Having closed its doors for good on September 16, 2014, due to Atlantic City’s shrinking gambling market, the Trump Plaza Hotel and Casino will reportedly be imploded in the spring. The property’s owner, billionaire businessman Carl Icahn, has requested that resources from a tax fund that casino companies, including his, pay into every year, be used to cover a portion of the demolition cost of the shuttered facility, according to the Press of Atlantic City.
The Boardwalk property opened as Harrah’s at Trump Plaza in 1984 by then-owner and now president Donald J. Trump. Located adjacent to Caesars Atlantic City, the name changed to Trump Plaza just five months after opening. After buying debt in the casinos’ then-bankrupt parent, Trump Entertainment Resorts, in February 2016, Icahn took control of the two properties [Trump Taj Mahal and Trump Plaza]. That, after Icahn, the senior lender for Trump Plaza’s mortgage, blocked a $20 million deal in 2013 to offload the Boardwalk property to the California-based Meruelo Group because he reportedly felt the offer was too low.
At its meeting today, Icahn’s request will be discussed by the Casino Reinvestment Development Authority, which through a 1.25 percent tax on the annual gross gaming revenue of each casino, receives the Investment Alternative Tax (IAT) funds.
Executive Director of the Casino Reinvestment Development Authority Chris Howard reportedly said that the 81-year-old Icahn is asking that the agency use what his company has paid into the IAT fund to cover a portion of the cost of imploding the deteriorating property.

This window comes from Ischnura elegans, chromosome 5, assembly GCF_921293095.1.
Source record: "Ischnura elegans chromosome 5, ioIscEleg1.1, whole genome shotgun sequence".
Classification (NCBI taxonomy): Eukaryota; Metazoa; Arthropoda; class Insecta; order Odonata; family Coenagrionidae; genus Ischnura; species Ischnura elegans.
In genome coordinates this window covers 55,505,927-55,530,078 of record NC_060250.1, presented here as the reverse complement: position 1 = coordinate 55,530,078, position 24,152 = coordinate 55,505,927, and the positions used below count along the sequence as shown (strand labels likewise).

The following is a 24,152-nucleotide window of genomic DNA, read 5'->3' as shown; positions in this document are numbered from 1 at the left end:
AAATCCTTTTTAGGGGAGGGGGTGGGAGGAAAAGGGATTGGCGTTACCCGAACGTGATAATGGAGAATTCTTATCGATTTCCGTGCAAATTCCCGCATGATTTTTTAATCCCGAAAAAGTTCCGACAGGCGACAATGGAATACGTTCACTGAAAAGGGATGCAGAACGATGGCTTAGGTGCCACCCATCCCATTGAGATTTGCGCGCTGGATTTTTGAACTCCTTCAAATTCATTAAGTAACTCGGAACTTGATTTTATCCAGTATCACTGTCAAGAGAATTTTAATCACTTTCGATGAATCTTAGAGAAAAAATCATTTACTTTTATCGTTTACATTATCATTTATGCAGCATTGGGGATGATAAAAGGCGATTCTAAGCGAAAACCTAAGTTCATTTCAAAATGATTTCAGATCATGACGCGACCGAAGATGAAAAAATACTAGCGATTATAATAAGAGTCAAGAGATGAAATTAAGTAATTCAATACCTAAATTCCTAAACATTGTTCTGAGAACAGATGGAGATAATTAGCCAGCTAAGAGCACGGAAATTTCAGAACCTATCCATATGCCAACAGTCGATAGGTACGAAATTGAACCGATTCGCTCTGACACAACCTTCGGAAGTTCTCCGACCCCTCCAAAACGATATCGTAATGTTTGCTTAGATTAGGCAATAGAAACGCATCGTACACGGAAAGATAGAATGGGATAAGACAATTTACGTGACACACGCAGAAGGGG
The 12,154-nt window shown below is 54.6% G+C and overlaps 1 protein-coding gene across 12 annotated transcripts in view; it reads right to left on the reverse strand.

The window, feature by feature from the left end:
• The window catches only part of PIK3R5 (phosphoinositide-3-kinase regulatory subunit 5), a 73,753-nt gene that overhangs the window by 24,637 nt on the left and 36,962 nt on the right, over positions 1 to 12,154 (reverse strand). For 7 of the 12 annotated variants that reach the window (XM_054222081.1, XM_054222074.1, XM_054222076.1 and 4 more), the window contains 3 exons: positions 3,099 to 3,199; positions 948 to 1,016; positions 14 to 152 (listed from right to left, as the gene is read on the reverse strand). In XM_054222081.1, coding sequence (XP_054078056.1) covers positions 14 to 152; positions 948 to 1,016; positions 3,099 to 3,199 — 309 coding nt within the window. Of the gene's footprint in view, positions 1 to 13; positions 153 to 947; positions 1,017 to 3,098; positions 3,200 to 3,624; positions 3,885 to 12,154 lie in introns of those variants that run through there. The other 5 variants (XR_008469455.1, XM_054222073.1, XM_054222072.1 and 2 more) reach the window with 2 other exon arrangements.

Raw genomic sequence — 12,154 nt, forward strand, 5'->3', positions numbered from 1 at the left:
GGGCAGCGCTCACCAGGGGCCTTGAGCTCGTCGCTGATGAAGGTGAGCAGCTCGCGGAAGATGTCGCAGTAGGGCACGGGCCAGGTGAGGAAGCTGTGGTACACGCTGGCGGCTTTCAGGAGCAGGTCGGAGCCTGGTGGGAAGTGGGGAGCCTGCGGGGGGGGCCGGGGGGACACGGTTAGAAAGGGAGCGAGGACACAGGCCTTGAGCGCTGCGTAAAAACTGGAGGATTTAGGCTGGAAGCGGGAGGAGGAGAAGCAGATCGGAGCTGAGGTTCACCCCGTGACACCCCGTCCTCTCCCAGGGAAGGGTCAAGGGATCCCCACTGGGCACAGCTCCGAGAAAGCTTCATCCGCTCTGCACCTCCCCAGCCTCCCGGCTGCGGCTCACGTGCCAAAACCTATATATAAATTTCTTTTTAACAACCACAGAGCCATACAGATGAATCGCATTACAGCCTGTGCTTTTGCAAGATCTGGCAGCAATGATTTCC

In addition to CRDA project funding, typically, the IAT is used for nongaming improvements or expansions, however, under the current state takeover regulations, the funds are reportedly redirected to the resort city on New Jersey’s Atlantic coast to aid in paying down its debt, according to the local news agency.
Atlantic City Mayor Don Guardian reportedly said last month that Trump Plaza will be imploded in spring 2018. According to the Press of Atlantic City, Guardian has also said that the former Holiday Inn tower, which Trump purchased in 1989 for $62 million and a 2,658-space parking garage at the Plaza, will remain intact.
The meeting is scheduled for today at 2pm at the Casino Reinvestment Development Authority’s South Pennsylvania Avenue office, as reported by the news agency.